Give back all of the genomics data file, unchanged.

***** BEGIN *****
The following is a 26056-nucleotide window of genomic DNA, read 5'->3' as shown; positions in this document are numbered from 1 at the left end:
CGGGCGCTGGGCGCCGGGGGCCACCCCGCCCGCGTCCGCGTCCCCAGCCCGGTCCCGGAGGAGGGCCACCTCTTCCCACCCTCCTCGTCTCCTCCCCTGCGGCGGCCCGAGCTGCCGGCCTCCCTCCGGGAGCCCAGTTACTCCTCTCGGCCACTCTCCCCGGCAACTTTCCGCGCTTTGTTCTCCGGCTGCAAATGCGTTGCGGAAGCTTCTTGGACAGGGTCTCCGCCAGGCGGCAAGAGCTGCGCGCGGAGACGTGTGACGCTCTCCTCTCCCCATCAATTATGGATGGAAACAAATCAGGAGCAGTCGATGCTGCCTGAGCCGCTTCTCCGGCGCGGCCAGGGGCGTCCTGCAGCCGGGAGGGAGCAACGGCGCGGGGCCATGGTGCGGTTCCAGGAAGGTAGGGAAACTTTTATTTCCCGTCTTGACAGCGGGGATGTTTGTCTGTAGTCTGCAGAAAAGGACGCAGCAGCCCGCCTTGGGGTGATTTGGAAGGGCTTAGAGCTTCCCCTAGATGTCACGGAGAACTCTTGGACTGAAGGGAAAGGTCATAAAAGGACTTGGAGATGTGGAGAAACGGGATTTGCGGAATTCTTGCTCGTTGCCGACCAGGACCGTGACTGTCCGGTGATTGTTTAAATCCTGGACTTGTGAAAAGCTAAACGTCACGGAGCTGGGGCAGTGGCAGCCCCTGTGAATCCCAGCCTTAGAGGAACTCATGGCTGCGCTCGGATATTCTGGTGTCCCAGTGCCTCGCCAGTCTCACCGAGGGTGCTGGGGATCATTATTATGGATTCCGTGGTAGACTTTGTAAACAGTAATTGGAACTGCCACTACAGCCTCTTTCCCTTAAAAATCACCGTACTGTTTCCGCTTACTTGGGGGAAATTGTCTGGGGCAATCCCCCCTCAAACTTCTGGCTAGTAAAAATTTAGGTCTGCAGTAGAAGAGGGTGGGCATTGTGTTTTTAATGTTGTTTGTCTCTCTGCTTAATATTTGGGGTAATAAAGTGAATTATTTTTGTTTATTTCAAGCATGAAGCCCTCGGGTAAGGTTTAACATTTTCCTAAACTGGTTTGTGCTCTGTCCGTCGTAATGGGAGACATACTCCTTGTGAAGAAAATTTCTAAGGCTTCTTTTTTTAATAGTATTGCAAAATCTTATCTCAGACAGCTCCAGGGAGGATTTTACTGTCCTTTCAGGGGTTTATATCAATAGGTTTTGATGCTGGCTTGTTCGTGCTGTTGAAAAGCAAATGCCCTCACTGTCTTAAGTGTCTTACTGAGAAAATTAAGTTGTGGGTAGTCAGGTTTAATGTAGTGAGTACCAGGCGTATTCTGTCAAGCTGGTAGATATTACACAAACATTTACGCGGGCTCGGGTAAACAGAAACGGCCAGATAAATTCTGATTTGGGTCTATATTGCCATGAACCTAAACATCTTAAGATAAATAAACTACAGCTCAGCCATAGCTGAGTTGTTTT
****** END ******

The following is a 26056-nucleotide window of genomic DNA, read 5'->3' as shown; positions in this document are numbered from 1 at the left end:
CGGGCGCTGGGCGCCGGGGGCCACCCCGCCCGCGTCCGCGTCCCCAGCCCGGTCCCGGAGGAGGGCCACCTCTTCCCACCCTCCTCGTCTCCTCCCCTGCGGCGGCCCGAGCTGCCGGCCTCCCTCCGGGAGCCCAGTTACTCCTCTCGGCCACTCTCCCCGGCAACTTTCCGCGCTTTGTTCTCCGGCTGCAAATGCGTTGCGGAAGCTTCTTGGACAGGGTCTCCGCCAGGCGGCAAGAGCTGCGCGCGGAGACGTGTGACGCTCTCCTCTCCCCATCAATTATGGATGGAAACAAATCAGGAGCAGTCGATGCTGCCTGAGCCGCTTCTCCGGCGCGGCCAGGGGCGTCCTGCAGCCGGGAGGGAGCAACGGCGCGGGGCCATGGTGCGGTTCCAGGAAGGTAGGGAAACTTTTATTTCCCGTCTTGACAGCGGGGATGTTTGTCTGTAGTCTGCAGAAAAGGACGCAGCAGCCCGCCTTGGGGTGATTTGGAAGGGCTTAGAGCTTCCCCTAGATGTCACGGAGAACTCTTGGACTGAAGGGAAAGGTCATAAAAGGACTTGGAGATGTGGAGAAACGGGATTTGCGGAATTCTTGCTCGTTGCCGACCAGGACCGTGACTGTCCGGTGATTGTTTAAATCCTGGACTTGTGAAAAGCTAAACGTCACGGAGCTGGGGCAGTGGCAGCCCCTGTGAATCCCAGCCTTAGAGGAACTCATGGCTGCGCTCGGATATTCTGGTGTCCCAGTGCCTCGCCAGTCTCACCGAGGGTGCTGGGGATCATTATTATGGATTCCGTGGTAGACTTTGTAAACAGTAATTGGAACTGCCACTACAGCCTCTTTCCCTTAAAAATCACCGTACTGTTTCCGCTTACTTGGGGGAAATTGTCTGGGGCAATCCCCCCTCAAACTTCTGGCTAGTAAAAATTTAGGTCTGCAGTAGAAGAGGGTGGGCATTGTGTTTTTAATGTTGTTTGTCTCTCTGCTTAATATTTGGGGTAATAAAGTGAATTATTTTTGTTTATTTCAAGCATGAAGCCCTCGGGTAAGGTTTAACATTTTCCTAAACTGGTTTGTGCTCTGTCCGTCGTAATGGGAGACATACTCCTTGTGAAGAAAATTTCTAAGGCTTCTTTTTTTAATAGTATTGCAAAATCTTATCTCAGACAGCTCCAGGGAGGATTTTACTGTCCTTTCAGGGGTTTATATCAATAGGTTTTGATGCTGGCTTGTTCGTGCTGTTGAAAAGCAAATGCCCTCACTGTCTTAAGTGTCTTACTGAGAAAATTAAGTTGTGGGTAGTCAGGTTTAATGTAGTGAGTACCAGGCGTATTCTGTCAAGCTGGTAGATATTACACAAACATTTACGCGGGCTCGGGTAAACAGAAACGGCCAGATAAATTCTGATTTGGGTCTATATTGCCATGAACCTAAACATCTTAAGATAAATAAACTACAGCTCAGCCATAGCTGAGTTGTTTT